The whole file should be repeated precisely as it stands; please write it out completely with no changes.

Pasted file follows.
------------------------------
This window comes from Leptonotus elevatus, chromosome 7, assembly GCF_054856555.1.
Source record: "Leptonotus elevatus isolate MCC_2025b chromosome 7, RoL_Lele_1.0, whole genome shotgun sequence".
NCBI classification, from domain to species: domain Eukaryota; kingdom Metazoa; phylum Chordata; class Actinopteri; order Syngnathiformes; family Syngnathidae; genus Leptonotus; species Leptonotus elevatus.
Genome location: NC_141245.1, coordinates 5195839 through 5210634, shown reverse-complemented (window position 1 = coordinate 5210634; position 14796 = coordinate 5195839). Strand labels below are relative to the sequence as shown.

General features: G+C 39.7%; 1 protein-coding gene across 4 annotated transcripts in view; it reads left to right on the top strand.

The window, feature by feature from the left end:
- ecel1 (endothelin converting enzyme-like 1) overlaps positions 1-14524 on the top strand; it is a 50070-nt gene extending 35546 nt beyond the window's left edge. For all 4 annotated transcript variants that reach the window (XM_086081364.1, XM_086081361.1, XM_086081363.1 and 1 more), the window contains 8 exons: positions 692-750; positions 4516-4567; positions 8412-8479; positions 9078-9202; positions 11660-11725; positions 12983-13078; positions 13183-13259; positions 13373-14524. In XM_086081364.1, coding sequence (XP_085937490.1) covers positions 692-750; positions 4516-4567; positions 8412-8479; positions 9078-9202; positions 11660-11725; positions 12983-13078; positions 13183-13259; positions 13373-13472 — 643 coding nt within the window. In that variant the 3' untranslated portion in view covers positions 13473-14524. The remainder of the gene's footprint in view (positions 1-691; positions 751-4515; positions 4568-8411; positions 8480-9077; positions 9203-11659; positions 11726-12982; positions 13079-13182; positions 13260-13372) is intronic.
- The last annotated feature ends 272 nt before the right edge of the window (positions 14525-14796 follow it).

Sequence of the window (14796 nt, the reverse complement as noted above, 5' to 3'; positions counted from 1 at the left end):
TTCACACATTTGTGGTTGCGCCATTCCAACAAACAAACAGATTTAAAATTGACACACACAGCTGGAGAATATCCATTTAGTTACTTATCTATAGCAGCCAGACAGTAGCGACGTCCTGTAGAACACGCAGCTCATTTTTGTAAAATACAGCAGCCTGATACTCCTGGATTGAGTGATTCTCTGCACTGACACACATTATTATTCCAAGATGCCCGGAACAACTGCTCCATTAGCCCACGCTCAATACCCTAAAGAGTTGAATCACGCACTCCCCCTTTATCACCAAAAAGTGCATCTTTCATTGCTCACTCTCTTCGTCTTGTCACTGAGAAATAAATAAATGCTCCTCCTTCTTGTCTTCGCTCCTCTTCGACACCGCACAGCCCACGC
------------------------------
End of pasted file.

This window comes from Leptonotus elevatus, chromosome 7, assembly GCF_054856555.1.
Source record: "Leptonotus elevatus isolate MCC_2025b chromosome 7, RoL_Lele_1.0, whole genome shotgun sequence".
NCBI classification, from domain to species: domain Eukaryota; kingdom Metazoa; phylum Chordata; class Actinopteri; order Syngnathiformes; family Syngnathidae; genus Leptonotus; species Leptonotus elevatus.
Genome location: NC_141245.1, coordinates 5195839 through 5210634, shown reverse-complemented (window position 1 = coordinate 5210634; position 14796 = coordinate 5195839). Strand labels below are relative to the sequence as shown.

General features: G+C 39.7%; 1 protein-coding gene across 4 annotated transcripts in view; it reads left to right on the top strand.

The window, feature by feature from the left end:
- ecel1 (endothelin converting enzyme-like 1) overlaps positions 1-14524 on the top strand; it is a 50070-nt gene extending 35546 nt beyond the window's left edge. For all 4 annotated transcript variants that reach the window (XM_086081364.1, XM_086081361.1, XM_086081363.1 and 1 more), the window contains 8 exons: positions 692-750; positions 4516-4567; positions 8412-8479; positions 9078-9202; positions 11660-11725; positions 12983-13078; positions 13183-13259; positions 13373-14524. In XM_086081364.1, coding sequence (XP_085937490.1) covers positions 692-750; positions 4516-4567; positions 8412-8479; positions 9078-9202; positions 11660-11725; positions 12983-13078; positions 13183-13259; positions 13373-13472 — 643 coding nt within the window. In that variant the 3' untranslated portion in view covers positions 13473-14524. The remainder of the gene's footprint in view (positions 1-691; positions 751-4515; positions 4568-8411; positions 8480-9077; positions 9203-11659; positions 11726-12982; positions 13079-13182; positions 13260-13372) is intronic.
- The last annotated feature ends 272 nt before the right edge of the window (positions 14525-14796 follow it).

Sequence of the window (14796 nt, the reverse complement as noted above, 5' to 3'; positions counted from 1 at the left end):
TTCACACATTTGTGGTTGCGCCATTCCAACAAACAAACAGATTTAAAATTGACACACACAGCTGGAGAATATCCATTTAGTTACTTATCTATAGCAGCCAGACAGTAGCGACGTCCTGTAGAACACGCAGCTCATTTTTGTAAAATACAGCAGCCTGATACTCCTGGATTGAGTGATTCTCTGCACTGACACACATTATTATTCCAAGATGCCCGGAACAACTGCTCCATTAGCCCACGCTCAATACCCTAAAGAGTTGAATCACGCACTCCCCCTTTATCACCAAAAAGTGCATCTTTCATTGCTCACTCTCTTCGTCTTGTCACTGAGAAATAAATAAATGCTCCTCCTTCTTGTCTTCGCTCCTCTTCGACACCGCACAGCCCACGC